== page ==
Tuesday, 8 December 2009

Integrating Immigrants

The reccent swiss vote to ban the construction of minarets in Switzerland has once again prodded the issue of the integration of cultural immigrants into the limelight. Its interesting how those calling the loudest for immigrants to culturally integrate often have a very bourgeois view of their own culture and its 'enlightened' values. But what is the reality of the culture that most immigrants are confronted with? Immigrants with the educational background to get good middle class jobs and wealth tend to integrate relatively more easily. But most immigrants are poor and end up living in the poorest areas of society. This excellent post by Londonistani on the Abu Muqawama Blog illustrates some of the difficulties with the concept of integration in the fringes of societies which are already experiencing social breakdown. Its a must read for anyone interested in the integration debate.

Saturday, 5 December 2009

Blackwater CEO, Erik Prince, Quits

Blackwater (Xe) is coming in for so much flak from various quarters that the founder/CEO Erik Prince has announced that he is stepping down and is going to take up high school teaching instead! See this article in Think Progress, which has has plenty of interesting links. Here's an interesting quote from an article in Vanity Fair by the Prince of Darkness claiming he is being made a scapegoat:

I put myself and my company at the C.I.A.’s disposal for some very risky missions. … But when it became politically expedient to do so, someone threw me under the bus. … I’m an easy target.”

Also interesting tidbits in the article - Eric Prince was supposed to be staying in the Marriott when it was blown up by a Taliban attack last year - except that he had cancelled the trip because his son had an accident. And perhaps more controversially, AQ Khan was on a CIA list of targets to be found, tracked and possibly killed, though the US govt decided not to kill him.

Given all the hoopla over Blackwater etc. here in Pakistan, I wonder how/if this is going to be worked into the various conspiracy theories doing the rounds?

Sunday, 25 October 2009

On Balochistan

Gibran Peshimam has a good peice in the News on the still-unresolved Baluchistan issue and how it is becoming increasingly vital, and increasingly difficult, to attempt to bring it to some kind of just resolution.

Last year there was some mumbles from the PPP government about righting the wrongs done to the Baluchi people, apologies and trying to find the whereabouts of the over 1,100 disappeared in the Province, but when it came to taking concrete measures, little seemed to be happen. The disappearances continued as did the simmering insurgency which targetted police, army, infrastructure and gas and mining operations, as well as non-Balochis civilians. As Asma Jehangir of the Human Rights Commission of Pakistan points out on this segment from a talk show on Geo, the government's control over its Balochistan policy seems non-existant.

Certainly at a time where the democratically elected government was being smacked down by the army over issues such as control over the intelligence agency, the ISI, drone strikes on the ISI-friendly Taliban groups such as the Haqqanis in North Waziristan and so on, it was not keen on trying to wrangle control of the country's Balochistan policy from them.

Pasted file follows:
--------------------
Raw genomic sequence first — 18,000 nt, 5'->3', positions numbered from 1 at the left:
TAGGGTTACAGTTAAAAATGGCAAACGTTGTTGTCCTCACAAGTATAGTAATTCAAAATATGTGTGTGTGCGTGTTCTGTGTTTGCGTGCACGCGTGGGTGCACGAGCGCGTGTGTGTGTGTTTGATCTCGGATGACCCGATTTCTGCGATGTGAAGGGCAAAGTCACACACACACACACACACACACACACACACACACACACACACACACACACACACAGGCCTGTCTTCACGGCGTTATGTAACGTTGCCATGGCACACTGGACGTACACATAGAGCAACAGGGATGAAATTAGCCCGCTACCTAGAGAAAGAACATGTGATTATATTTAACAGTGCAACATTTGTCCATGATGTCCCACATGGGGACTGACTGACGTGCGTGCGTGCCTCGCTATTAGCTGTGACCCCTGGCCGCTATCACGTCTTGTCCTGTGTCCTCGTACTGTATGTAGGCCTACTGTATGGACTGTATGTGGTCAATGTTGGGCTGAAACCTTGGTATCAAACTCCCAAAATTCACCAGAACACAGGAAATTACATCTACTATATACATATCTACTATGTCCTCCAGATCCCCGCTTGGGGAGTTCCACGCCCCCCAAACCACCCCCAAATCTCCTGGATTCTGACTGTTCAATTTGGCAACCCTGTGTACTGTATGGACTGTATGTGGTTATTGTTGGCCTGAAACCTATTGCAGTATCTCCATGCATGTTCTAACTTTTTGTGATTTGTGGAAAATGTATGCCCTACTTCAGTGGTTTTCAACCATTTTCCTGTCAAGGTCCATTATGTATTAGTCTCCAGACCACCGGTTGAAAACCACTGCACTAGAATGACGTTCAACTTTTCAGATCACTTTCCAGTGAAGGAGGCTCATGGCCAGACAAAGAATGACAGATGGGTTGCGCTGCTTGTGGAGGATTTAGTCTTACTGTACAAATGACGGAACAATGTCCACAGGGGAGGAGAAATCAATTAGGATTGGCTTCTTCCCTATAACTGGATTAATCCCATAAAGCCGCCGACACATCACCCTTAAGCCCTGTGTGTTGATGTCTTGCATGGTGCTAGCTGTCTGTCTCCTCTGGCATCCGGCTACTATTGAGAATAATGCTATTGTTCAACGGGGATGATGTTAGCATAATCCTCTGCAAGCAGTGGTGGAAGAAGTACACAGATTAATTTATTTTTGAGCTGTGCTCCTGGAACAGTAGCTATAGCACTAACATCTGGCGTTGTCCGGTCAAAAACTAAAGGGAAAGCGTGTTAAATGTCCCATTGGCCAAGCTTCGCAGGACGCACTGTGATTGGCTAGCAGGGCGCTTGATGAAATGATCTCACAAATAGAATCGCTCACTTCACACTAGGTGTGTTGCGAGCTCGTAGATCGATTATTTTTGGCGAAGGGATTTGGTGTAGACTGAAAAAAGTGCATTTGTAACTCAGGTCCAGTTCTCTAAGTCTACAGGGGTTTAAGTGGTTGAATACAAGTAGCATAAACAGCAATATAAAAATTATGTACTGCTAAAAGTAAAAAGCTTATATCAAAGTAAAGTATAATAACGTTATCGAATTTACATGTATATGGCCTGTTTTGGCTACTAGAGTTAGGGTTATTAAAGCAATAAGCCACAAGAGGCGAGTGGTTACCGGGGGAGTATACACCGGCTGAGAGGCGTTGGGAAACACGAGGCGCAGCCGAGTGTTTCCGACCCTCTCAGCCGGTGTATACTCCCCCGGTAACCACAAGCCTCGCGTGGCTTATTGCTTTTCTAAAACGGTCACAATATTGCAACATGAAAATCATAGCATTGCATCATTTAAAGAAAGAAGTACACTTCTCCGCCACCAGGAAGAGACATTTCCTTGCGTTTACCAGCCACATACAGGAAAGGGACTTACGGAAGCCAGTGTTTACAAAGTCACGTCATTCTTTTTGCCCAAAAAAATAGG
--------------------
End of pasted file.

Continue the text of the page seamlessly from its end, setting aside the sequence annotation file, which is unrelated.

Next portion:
But what has been the result of this? The insurgency has only grown worse. As Murtaza Razvi has pointed out in this article, Why keep on bleeding Balochistan? With the rolling up of the local government system and the economic troubles of the Balochistan government, it seemed as if whatever few crumbs were being allocated to try and redress the province's greviances were also being taken away. Continued military repression, including the closure of Baloch newspapers, a move unmentioned by the TV news media that at the time were trumpeting the violation of press freedom when journos were beaten up at a lawyer's rally, added salt to the wounds. It should be noted that the BLA (Baloch Liberation Army) has also murdered journalists who have written articles they did not like.

Reccently Zardari and co have once again started speaking of Balochistan, announcing that there will be a massive socio-economic uplift package for the province. This was part of a wider effort to once again engage with the Balochistan issue, but it has been met with sckeptisim on the part of Balochi nationalist leaders.

The military's fears have been stoked by the contacts between various Balochi nationalist leaders and India, including alleged material support for the militants. Various military apologists like to point out this website for something claiming to be the Government of Balochistan in Exile which announces itself to be based in Israel - looks like 1 guy whose funding by whoever was pulled before the year was out! I wouldn't be surprised if it was actually some sort of idiotic Pak military "psy-op". Because who thinks there is actually a World Baloch Jewish Alliance Building in Jerusalem, ISRAEL? (And why the capitals?) Alternately it could be one idiot trying to take the Chelabi route to influence in the US.

Anyway, despite the military's fears, the need to do something concrete rather than cosmetic is dire. While relatively moderate politicians may be participating in the democratic process and willing to work with the Pakistani govt., we should also heed their warnings that the more this insurgency drags on the more radicalized the next generation of Balochis are going to get. Now is the time to act.